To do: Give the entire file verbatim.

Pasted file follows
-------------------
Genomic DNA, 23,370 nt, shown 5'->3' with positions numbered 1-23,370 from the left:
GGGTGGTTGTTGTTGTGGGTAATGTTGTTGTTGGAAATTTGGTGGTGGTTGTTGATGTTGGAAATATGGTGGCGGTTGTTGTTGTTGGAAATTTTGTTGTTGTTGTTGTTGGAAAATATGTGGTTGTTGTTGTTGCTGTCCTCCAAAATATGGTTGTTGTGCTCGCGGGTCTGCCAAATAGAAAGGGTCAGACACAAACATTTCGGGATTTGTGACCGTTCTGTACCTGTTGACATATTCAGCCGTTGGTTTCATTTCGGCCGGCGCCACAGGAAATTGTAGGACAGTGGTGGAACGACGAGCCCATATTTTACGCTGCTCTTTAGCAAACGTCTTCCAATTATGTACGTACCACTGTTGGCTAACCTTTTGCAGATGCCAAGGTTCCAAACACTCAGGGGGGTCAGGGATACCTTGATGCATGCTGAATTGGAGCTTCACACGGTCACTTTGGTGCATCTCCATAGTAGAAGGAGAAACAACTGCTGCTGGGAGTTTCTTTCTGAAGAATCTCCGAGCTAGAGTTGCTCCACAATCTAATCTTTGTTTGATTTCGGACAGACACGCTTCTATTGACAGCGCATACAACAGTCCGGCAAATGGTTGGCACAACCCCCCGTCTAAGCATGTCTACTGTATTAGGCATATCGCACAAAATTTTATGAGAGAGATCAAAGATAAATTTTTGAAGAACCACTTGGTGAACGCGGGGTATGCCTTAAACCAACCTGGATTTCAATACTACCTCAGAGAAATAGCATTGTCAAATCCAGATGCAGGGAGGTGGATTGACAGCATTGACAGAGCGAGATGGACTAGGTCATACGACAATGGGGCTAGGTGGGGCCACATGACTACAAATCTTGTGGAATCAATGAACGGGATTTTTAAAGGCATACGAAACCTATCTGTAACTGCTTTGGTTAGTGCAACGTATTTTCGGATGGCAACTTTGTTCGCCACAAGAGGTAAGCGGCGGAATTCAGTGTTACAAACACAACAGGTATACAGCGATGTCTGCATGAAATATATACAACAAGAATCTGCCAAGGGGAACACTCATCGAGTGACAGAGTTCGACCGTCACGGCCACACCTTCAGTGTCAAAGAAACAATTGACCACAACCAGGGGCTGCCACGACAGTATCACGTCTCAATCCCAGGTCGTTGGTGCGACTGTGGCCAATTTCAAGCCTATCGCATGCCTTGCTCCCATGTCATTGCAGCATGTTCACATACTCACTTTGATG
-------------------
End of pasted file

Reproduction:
Genomic DNA, 23,370 nt, shown 5'->3' with positions numbered 1-23,370 from the left:
GGGTGGTTGTTGTTGTGGGTAATGTTGTTGTTGGAAATTTGGTGGTGGTTGTTGATGTTGGAAATATGGTGGCGGTTGTTGTTGTTGGAAATTTTGTTGTTGTTGTTGTTGGAAAATATGTGGTTGTTGTTGTTGCTGTCCTCCAAAATATGGTTGTTGTGCTCGCGGGTCTGCCAAATAGAAAGGGTCAGACACAAACATTTCGGGATTTGTGACCGTTCTGTACCTGTTGACATATTCAGCCGTTGGTTTCATTTCGGCCGGCGCCACAGGAAATTGTAGGACAGTGGTGGAACGACGAGCCCATATTTTACGCTGCTCTTTAGCAAACGTCTTCCAATTATGTACGTACCACTGTTGGCTAACCTTTTGCAGATGCCAAGGTTCCAAACACTCAGGGGGGTCAGGGATACCTTGATGCATGCTGAATTGGAGCTTCACACGGTCACTTTGGTGCATCTCCATAGTAGAAGGAGAAACAACTGCTGCTGGGAGTTTCTTTCTGAAGAATCTCCGAGCTAGAGTTGCTCCACAATCTAATCTTTGTTTGATTTCGGACAGACACGCTTCTATTGACAGCGCATACAACAGTCCGGCAAATGGTTGGCACAACCCCCCGTCTAAGCATGTCTACTGTATTAGGCATATCGCACAAAATTTTATGAGAGAGATCAAAGATAAATTTTTGAAGAACCACTTGGTGAACGCGGGGTATGCCTTAAACCAACCTGGATTTCAATACTACCTCAGAGAAATAGCATTGTCAAATCCAGATGCAGGGAGGTGGATTGACAGCATTGACAGAGCGAGATGGACTAGGTCATACGACAATGGGGCTAGGTGGGGCCACATGACTACAAATCTTGTGGAATCAATGAACGGGATTTTTAAAGGCATACGAAACCTATCTGTAACTGCTTTGGTTAGTGCAACGTATTTTCGGATGGCAACTTTGTTCGCCACAAGAGGTAAGCGGCGGAATTCAGTGTTACAAACACAACAGGTATACAGCGATGTCTGCATGAAATATATACAACAAGAATCTGCCAAGGGGAACACTCATCGAGTGACAGAGTTCGACCGTCACGGCCACACCTTCAGTGTCAAAGAAACAATTGACCACAACCAGGGGCTGCCACGACAGTATCACGTCTCAATCCCAGGTCGTTGGTGCGACTGTGGCCAATTTCAAGCCTATCGCATGCCTTGCTCCCATGTCATTGCAGCATGTTCACATACTCACTTTGATG